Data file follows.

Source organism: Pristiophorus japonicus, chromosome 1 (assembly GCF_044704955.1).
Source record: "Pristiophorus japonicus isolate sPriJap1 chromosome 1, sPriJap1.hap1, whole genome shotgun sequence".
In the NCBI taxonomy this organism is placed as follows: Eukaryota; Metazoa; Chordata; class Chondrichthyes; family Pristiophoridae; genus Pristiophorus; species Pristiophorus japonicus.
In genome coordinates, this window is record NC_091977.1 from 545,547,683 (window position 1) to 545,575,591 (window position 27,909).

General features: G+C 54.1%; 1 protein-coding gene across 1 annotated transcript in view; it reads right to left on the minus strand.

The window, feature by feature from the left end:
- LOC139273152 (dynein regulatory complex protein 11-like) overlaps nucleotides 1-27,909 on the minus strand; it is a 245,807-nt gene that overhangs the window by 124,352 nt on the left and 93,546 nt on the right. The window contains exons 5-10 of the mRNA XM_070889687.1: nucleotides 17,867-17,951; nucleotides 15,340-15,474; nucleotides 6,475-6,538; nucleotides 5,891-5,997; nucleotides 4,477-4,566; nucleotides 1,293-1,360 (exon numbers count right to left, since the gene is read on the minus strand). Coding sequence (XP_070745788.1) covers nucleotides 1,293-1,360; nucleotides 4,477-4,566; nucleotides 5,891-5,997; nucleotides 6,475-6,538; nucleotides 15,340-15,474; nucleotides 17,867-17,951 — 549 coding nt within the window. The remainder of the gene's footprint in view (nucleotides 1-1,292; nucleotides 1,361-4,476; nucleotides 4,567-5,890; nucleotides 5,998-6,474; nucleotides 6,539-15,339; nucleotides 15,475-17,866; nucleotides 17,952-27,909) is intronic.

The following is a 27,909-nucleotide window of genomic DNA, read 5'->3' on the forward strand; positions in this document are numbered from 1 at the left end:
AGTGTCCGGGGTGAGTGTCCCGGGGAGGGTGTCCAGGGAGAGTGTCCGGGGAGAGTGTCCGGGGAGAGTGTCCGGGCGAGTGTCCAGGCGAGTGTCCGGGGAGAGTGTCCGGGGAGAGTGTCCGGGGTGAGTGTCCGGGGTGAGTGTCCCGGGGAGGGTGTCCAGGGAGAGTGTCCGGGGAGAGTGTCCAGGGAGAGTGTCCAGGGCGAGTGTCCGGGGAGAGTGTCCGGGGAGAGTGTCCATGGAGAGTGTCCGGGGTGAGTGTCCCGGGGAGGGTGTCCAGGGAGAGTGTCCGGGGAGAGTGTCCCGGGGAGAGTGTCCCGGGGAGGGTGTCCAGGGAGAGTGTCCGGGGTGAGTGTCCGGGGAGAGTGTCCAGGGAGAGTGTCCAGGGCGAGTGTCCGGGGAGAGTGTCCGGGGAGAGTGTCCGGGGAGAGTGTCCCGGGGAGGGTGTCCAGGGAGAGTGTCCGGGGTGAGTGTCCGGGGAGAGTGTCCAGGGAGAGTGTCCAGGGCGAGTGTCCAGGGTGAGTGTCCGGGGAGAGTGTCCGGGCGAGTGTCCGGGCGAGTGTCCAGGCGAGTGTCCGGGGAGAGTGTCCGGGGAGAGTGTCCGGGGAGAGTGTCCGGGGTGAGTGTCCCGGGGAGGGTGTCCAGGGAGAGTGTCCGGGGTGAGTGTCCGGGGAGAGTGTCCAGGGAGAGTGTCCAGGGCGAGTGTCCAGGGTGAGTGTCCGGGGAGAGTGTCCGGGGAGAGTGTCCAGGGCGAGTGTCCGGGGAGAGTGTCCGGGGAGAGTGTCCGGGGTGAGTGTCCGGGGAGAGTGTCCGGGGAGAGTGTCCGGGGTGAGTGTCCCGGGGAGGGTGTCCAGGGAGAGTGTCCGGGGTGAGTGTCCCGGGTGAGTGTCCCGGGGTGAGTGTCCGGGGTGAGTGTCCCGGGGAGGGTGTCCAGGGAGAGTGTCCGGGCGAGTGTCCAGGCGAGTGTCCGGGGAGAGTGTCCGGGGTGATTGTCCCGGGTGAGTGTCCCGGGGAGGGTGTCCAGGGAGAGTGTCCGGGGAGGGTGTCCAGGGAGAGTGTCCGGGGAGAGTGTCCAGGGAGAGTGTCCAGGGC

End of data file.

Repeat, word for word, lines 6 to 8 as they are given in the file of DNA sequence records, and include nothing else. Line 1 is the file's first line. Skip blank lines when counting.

The window, feature by feature from the left end:
- LOC139273152 (dynein regulatory complex protein 11-like) overlaps nucleotides 1-27,909 on the minus strand; it is a 245,807-nt gene that overhangs the window by 124,352 nt on the left and 93,546 nt on the right. The window contains exons 5-10 of the mRNA XM_070889687.1: nucleotides 17,867-17,951; nucleotides 15,340-15,474; nucleotides 6,475-6,538; nucleotides 5,891-5,997; nucleotides 4,477-4,566; nucleotides 1,293-1,360 (exon numbers count right to left, since the gene is read on the minus strand). Coding sequence (XP_070745788.1) covers nucleotides 1,293-1,360; nucleotides 4,477-4,566; nucleotides 5,891-5,997; nucleotides 6,475-6,538; nucleotides 15,340-15,474; nucleotides 17,867-17,951 — 549 coding nt within the window. The remainder of the gene's footprint in view (nucleotides 1-1,292; nucleotides 1,361-4,476; nucleotides 4,567-5,890; nucleotides 5,998-6,474; nucleotides 6,539-15,339; nucleotides 15,475-17,866; nucleotides 17,952-27,909) is intronic.

The following is a 27,909-nucleotide window of genomic DNA, read 5'->3' on the forward strand; positions in this document are numbered from 1 at the left end: